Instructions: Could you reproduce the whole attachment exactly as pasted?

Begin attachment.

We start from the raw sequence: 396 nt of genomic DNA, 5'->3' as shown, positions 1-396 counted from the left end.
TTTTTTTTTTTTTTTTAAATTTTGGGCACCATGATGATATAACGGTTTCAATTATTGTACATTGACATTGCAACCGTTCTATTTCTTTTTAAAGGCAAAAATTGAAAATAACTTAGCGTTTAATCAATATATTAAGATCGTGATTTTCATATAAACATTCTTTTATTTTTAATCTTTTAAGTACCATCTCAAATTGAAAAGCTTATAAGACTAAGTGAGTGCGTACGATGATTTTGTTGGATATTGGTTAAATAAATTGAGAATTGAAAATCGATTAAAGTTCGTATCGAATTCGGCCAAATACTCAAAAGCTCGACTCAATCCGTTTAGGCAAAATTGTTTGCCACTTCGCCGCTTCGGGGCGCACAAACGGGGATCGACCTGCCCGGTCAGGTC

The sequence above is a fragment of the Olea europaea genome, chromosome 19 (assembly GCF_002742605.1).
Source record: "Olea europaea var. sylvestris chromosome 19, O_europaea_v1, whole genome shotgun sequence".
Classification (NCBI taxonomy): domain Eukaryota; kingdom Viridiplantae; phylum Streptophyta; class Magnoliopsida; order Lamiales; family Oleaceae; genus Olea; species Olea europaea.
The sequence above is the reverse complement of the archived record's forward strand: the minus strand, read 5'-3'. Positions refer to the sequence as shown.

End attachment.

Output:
We start from the raw sequence: 396 nt of genomic DNA, 5'->3' as shown, positions 1-396 counted from the left end.
TTTTTTTTTTTTTTTTAAATTTTGGGCACCATGATGATATAACGGTTTCAATTATTGTACATTGACATTGCAACCGTTCTATTTCTTTTTAAAGGCAAAAATTGAAAATAACTTAGCGTTTAATCAATATATTAAGATCGTGATTTTCATATAAACATTCTTTTATTTTTAATCTTTTAAGTACCATCTCAAATTGAAAAGCTTATAAGACTAAGTGAGTGCGTACGATGATTTTGTTGGATATTGGTTAAATAAATTGAGAATTGAAAATCGATTAAAGTTCGTATCGAATTCGGCCAAATACTCAAAAGCTCGACTCAATCCGTTTAGGCAAAATTGTTTGCCACTTCGCCGCTTCGGGGCGCACAAACGGGGATCGACCTGCCCGGTCAGGTC

The sequence above is a fragment of the Olea europaea genome, chromosome 19 (assembly GCF_002742605.1).
Source record: "Olea europaea var. sylvestris chromosome 19, O_europaea_v1, whole genome shotgun sequence".
Classification (NCBI taxonomy): domain Eukaryota; kingdom Viridiplantae; phylum Streptophyta; class Magnoliopsida; order Lamiales; family Oleaceae; genus Olea; species Olea europaea.
The sequence above is the reverse complement of the archived record's forward strand: the minus strand, read 5'-3'. Positions refer to the sequence as shown.